Section review: Cardiovascular & renal: Inhibition of macrophage function as a potential therapeutic strategy for the treatment of renal disease

Harry Van Goor, Jonathan R. Diamond, Job D. Elema, Sharon D. Ricardo

Research output: Contribution to journalArticleResearchpeer-review

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A variety of human renal diseases are associated with the glomerular and tubular accumulation of bone marrow-derived monocyte/macrophages. In addition, seminal evidence has been provided for the crucial contribution of macrophages to the progression of renal disease in laboratory animals. At present, not all mechanisms by which macrophages enter the renal interstitium and glomerular mesangium have been elucidated. Furthermore, we are still uncertain as to whether macrophages release cytokines, growth factors and other mediators (such as prostaglandins, bioactive lipids, and nitric oxide) simultaneously or in a more selective, regulated manner, i.e., one in which the cells release some, but not all, of their products. It is the purpose of this paper to describe the mechanisms whereby macrophages are recruited to the kidney, their possible involvement in renal deterioration, and possible therapeutic strategies for preventing the recruitment of renal macrophages and/or suppiessing the fibrogenic and inflammatory ability of this pluripotential inflammatory cell. 1995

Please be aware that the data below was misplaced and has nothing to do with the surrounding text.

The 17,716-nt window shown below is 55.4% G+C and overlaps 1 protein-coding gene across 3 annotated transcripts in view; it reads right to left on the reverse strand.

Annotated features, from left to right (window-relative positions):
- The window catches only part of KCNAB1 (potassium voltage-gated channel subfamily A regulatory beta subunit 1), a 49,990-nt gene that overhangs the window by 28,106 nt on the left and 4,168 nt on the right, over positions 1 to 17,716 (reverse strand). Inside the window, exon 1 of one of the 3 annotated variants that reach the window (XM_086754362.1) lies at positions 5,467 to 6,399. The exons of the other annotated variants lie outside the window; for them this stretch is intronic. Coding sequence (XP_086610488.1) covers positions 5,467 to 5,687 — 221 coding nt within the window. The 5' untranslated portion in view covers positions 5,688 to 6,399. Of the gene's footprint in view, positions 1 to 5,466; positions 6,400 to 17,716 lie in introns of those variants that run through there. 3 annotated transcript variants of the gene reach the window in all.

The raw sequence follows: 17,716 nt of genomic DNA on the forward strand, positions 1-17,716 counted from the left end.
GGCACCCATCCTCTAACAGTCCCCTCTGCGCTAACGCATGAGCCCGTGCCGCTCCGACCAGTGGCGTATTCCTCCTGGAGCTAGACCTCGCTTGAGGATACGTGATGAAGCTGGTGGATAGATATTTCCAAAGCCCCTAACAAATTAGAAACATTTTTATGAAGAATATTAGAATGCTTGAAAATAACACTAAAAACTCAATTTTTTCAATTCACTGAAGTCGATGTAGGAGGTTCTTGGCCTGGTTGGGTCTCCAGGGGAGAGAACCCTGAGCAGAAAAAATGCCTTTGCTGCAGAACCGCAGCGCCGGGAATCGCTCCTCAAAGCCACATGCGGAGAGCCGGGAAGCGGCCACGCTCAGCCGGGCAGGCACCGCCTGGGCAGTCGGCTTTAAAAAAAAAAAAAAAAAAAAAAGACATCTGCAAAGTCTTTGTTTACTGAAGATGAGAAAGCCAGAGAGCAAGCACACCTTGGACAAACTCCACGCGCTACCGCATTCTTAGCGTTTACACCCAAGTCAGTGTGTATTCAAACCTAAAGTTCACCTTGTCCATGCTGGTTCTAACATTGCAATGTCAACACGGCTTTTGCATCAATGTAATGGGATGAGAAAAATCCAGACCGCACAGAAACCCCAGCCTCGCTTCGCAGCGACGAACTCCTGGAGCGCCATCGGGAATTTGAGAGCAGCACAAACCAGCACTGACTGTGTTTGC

Original languageEnglish
Pages (from-to)1151-1159
Number of pages9
JournalExpert Opinion on Investigational Drugs
Issue number11
Publication statusPublished - 1 Nov 1995
Externally publishedYes

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